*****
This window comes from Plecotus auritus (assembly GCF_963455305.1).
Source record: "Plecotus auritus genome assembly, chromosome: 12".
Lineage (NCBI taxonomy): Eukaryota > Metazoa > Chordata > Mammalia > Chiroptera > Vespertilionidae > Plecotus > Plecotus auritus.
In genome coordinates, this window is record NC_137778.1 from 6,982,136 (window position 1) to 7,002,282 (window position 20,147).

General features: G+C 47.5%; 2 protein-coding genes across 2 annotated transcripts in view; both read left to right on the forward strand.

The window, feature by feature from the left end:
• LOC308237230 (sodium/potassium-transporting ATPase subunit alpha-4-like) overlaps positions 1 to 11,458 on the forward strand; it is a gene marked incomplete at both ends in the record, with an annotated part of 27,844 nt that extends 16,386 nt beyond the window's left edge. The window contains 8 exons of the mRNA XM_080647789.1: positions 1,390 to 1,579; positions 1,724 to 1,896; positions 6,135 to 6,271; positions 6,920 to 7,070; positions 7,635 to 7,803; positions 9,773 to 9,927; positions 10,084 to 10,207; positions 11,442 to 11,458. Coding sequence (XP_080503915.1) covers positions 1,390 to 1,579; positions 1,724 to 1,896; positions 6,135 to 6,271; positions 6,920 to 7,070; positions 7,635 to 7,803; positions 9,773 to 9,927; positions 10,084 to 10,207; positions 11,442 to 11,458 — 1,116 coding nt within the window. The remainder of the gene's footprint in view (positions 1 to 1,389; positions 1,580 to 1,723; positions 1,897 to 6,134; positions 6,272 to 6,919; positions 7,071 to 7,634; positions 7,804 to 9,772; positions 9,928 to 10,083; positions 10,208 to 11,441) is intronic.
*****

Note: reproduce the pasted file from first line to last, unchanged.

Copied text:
This window comes from Plecotus auritus (assembly GCF_963455305.1).
Source record: "Plecotus auritus genome assembly, chromosome: 12".
Lineage (NCBI taxonomy): Eukaryota > Metazoa > Chordata > Mammalia > Chiroptera > Vespertilionidae > Plecotus > Plecotus auritus.
In genome coordinates, this window is record NC_137778.1 from 6,982,136 (window position 1) to 7,002,282 (window position 20,147).

General features: G+C 47.5%; 2 protein-coding genes across 2 annotated transcripts in view; both read left to right on the forward strand.

The window, feature by feature from the left end:
• LOC308237230 (sodium/potassium-transporting ATPase subunit alpha-4-like) overlaps positions 1 to 11,458 on the forward strand; it is a gene marked incomplete at both ends in the record, with an annotated part of 27,844 nt that extends 16,386 nt beyond the window's left edge. The window contains 8 exons of the mRNA XM_080647789.1: positions 1,390 to 1,579; positions 1,724 to 1,896; positions 6,135 to 6,271; positions 6,920 to 7,070; positions 7,635 to 7,803; positions 9,773 to 9,927; positions 10,084 to 10,207; positions 11,442 to 11,458. Coding sequence (XP_080503915.1) covers positions 1,390 to 1,579; positions 1,724 to 1,896; positions 6,135 to 6,271; positions 6,920 to 7,070; positions 7,635 to 7,803; positions 9,773 to 9,927; positions 10,084 to 10,207; positions 11,442 to 11,458 — 1,116 coding nt within the window. The remainder of the gene's footprint in view (positions 1 to 1,389; positions 1,580 to 1,723; positions 1,897 to 6,134; positions 6,272 to 6,919; positions 7,071 to 7,634; positions 7,804 to 9,772; positions 9,928 to 10,083; positions 10,208 to 11,441) is intronic.